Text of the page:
Nurse learned importance of education and hard work from immigrant parents

Nurse learned importance of education and hard work from immigrant parentsNovember 18, 2021

The image to use for this article. Listing image managed through RSS tab. Sarai Avila marks

Sarai Avila Marks’ first encounter with higher education was when she was a small child accompanying her mother Rosa to the University of Texas Permian Basin (UTPB).

“My father worked, so my mother took my three siblings and me to classes with her,” Marks recalled.  “She would tell us to sit quietly and do our homework or read until she got out of class.  I think that experience taught all of us the importance of education and the desire to get a degree.”

Marks explained that her parents were both born in Mexico.  Her mother immigrated to the United States as a child and graduated from Midland High School in 1990.  Her father immigrated as an adult.

Before transferring to UTPB, her mother Rosa received an associate degree from Midland College (MC) in 1993.  Now, all four of Rosa’s children and various nieces and nephews also have credentials from MC.  Sarai’s oldest sister Adriana went through MC’s vocational nursing program.  Then, there’s Adrian who is a graduate of the Air Conditioning, Heating & Refrigeration Technology Program and owns his own HVAC company.  Sarai is the third child, and youngest sister Karina has an Associate of Science degree from MC and is employed as a cosmetologist.

“It all started with mom,” Marks said.  “Her ambition and love of education has been an inspiration for the entire family.  

My mom also stressed the importance of reading.  As children we went to the downtown library a lot!  We each had to choose books to read.  When we were too young to read the books ourselves, she would find time out of her busy schedule to read to us.  And, then once we learned to read, she always made sure we were never without a book.

“She also taught us the value of a dollar and how to save.  It was understood from an early age that we would go to Midland College in order to save money and take advantage of the many scholarships the college offers.  I remember her telling us, ‘Get good grades, and the scholarships will come.’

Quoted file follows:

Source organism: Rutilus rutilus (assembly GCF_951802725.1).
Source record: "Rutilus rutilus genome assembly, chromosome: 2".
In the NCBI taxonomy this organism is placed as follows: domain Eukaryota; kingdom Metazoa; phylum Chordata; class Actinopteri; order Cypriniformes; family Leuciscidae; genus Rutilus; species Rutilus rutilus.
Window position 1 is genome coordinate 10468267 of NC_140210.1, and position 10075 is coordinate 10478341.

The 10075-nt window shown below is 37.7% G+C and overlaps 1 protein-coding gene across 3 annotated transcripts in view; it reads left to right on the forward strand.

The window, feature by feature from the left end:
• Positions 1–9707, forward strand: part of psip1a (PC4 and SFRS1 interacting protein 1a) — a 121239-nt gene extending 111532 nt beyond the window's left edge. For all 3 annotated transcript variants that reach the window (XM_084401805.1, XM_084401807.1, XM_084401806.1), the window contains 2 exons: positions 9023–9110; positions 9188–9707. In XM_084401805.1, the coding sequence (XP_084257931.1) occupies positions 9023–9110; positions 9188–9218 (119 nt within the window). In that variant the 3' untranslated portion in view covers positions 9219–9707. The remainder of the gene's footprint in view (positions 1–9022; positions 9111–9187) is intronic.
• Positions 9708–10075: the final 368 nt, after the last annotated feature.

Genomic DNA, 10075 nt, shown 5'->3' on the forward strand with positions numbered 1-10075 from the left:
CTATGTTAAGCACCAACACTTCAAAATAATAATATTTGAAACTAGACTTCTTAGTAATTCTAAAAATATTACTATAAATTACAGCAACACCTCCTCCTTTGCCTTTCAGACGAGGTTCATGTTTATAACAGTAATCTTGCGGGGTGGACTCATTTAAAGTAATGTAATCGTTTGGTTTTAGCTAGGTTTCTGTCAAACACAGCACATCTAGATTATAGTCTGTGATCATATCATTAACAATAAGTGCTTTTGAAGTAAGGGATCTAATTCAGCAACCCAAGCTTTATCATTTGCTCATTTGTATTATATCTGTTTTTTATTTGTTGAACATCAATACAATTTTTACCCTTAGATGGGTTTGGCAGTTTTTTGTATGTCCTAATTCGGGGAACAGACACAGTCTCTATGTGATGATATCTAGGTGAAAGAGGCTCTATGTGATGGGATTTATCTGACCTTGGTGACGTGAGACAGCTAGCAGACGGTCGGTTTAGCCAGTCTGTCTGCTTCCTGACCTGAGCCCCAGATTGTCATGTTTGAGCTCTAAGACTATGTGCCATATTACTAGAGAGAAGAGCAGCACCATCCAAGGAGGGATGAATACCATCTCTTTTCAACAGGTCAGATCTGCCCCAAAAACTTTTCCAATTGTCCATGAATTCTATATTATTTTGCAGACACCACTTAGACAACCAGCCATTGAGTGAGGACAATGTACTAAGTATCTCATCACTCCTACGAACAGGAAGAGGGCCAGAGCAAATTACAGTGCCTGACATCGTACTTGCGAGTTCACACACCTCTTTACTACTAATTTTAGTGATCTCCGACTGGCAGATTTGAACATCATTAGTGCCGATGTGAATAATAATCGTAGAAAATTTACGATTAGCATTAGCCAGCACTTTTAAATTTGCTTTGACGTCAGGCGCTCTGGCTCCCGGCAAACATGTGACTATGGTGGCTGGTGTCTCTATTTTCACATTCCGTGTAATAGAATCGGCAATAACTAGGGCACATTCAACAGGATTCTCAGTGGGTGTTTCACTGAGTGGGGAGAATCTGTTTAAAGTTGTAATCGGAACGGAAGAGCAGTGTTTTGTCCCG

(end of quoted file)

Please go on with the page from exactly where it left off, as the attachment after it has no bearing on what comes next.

“My parents ran a family business, Super Pollo USA, on Florida & Terrell streets in Midland for a long time.  My mother earned both bachelor’s and master’s degrees from UTPB and became a bilingual elementary school teacher for Midland ISD.  She resigned from the MISD Bilingual department after also having worked 21 years as a school teacher.  My father retired as a welder.  However, retirement doesn’t mean that my parents stopped working.  They now manage their own businesses. Besides instilling in their four children a desire to learn, they also gave us a strong work ethic.”

Sarai Avila Marks currently works as the charge nurse at a surgery center in Midland.  Her workday starts at 5:45 a.m., and when she finishes at 4:00 p.m., it’s time to assume her other responsibilities as “mom” to her three boys, all under the age of 6.  Then, in the evening and on her days off, she becomes a student as she works to complete a Doctorate of Nursing Practice degree from Texas Tech University Health Sciences Center.    

“It’s never easy, she said.  “When I complain to my mom about working and going to school with three children, she just smiles and says, ‘I had four children, and I did it; you only have three.  Stop complaining!’”

Marks explained that when she entered Midland College in 2013 after graduating from Legacy High School, she knew she wanted to pursue something in the medical field but wasn’t exactly sure what that would be.